Title: Lili the Brave
Author: Jennifer Armstrong
Pages: 73
Reading Level: 7-8
Star Rating:

Lili the Brave! Lili the Brave! It really has a nice ring to it. Something like ‘Charles the Great’ or ‘Gustavo the Magnificent’, what? Unfortunately, the story didn’t have nearly as nice a ring as the name does…

The Story.

When a man from America convinces Lili’s father to move his family overseas, Lili is horrified. How can he think of leaving their beloved Norway with its lovely skies and streets and seas? How can he even consider uprooting their family for some fairy tale land, this America which is supposed to be so wonderful? Lili cannot, will not understand.

But whether she understands it or not, this nightmare is becoming reality. As she sails away from her homeland, can Lili reconcile herself to this journey – and her family?


As Norwegians, Lili is descended from the Vikings. One of the themes of the book is the trips Viking heroes had to take down to Nifelheim to rescue people who had been captured by trolls and how it compares to Lili’s trip to America. It is referenced quite a few time for such a short book – my guess is that the author was trying to make the story unique. In one sorta-scary-but-meant-to-be-comical scene, Lili and a few other children see what they believe to be a troll and run away from it screaming. It turns out to be a heavily bearded Norwegian.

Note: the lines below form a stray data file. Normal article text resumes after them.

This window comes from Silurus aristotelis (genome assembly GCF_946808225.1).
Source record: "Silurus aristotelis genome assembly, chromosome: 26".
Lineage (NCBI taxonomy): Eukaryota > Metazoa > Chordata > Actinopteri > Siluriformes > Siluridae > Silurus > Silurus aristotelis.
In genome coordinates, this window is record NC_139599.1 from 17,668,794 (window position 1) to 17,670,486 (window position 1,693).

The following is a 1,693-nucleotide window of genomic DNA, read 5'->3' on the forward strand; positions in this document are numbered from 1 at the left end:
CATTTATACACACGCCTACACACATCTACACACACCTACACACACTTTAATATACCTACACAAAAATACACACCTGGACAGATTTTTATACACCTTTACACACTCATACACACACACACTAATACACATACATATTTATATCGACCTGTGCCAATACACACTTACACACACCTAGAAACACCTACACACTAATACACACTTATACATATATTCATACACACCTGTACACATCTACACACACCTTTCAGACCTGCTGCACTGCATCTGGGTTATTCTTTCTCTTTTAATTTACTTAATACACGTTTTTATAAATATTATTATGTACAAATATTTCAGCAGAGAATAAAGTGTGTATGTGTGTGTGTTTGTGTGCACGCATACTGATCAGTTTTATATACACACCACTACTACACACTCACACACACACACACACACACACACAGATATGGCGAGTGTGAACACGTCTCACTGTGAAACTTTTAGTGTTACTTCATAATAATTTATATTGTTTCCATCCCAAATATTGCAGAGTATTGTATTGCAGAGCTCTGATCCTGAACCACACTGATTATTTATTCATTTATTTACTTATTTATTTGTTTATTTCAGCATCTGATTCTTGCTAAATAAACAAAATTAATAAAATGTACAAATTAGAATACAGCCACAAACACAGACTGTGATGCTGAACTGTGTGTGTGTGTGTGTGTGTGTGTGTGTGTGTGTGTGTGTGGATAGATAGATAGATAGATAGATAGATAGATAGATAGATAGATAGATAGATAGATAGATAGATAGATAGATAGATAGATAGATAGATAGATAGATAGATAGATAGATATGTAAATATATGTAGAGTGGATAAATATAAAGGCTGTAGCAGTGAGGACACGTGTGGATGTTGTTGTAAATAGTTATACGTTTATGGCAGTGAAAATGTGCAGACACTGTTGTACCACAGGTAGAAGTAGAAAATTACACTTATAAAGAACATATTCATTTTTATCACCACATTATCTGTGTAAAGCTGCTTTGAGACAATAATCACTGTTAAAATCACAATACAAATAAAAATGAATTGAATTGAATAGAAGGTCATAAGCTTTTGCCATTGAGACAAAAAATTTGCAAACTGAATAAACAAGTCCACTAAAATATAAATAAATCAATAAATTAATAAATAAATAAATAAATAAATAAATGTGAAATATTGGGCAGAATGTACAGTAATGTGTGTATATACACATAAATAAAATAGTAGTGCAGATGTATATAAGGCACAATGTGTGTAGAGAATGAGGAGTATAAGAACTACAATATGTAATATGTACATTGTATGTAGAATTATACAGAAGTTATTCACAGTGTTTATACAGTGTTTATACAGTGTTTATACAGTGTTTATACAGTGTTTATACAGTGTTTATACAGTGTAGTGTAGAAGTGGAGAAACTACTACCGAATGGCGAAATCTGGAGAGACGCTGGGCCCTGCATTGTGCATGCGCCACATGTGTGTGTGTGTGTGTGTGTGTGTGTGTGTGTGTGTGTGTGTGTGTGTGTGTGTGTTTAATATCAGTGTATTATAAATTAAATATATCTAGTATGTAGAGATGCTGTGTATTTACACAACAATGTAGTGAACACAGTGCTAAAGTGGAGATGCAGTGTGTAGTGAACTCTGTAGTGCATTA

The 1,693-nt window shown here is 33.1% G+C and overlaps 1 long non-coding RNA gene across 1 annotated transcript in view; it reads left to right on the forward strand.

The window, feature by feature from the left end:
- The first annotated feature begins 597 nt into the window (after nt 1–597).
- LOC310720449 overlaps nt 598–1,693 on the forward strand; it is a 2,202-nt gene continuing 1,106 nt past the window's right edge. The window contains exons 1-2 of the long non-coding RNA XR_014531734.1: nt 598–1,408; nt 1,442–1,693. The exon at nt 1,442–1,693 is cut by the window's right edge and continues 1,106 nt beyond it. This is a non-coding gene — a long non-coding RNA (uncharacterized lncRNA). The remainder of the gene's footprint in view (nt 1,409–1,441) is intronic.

But my biggest concern by far was the behavior of Lili. She is a very brave little girl – that is true. But she is also outspoken, disrespectful, and rebellious. She opposes her father’s plan to move to America from the beginning and voices her disagreement boldly. She tries to convince her parents to change their plan and even goes so far as to lie to them. She calls the man who invited them to America a “fat walrus man in store-bought clothes” to his face and yells at him. On one occasion she is so incensed by her father that she refuses to speak or listen to him. She never apologizes for her behavior – one day she just forgets that she’s mad and asks him a question. He does not encourage her to apologize or repent for her actions; life just returns to ‘normal’.

Conclusion. All in all, I do not consider Lili’s behavior to be an acceptable example for children, nor does the historical setting redeem the story.

Review © 2012 Laura Verret

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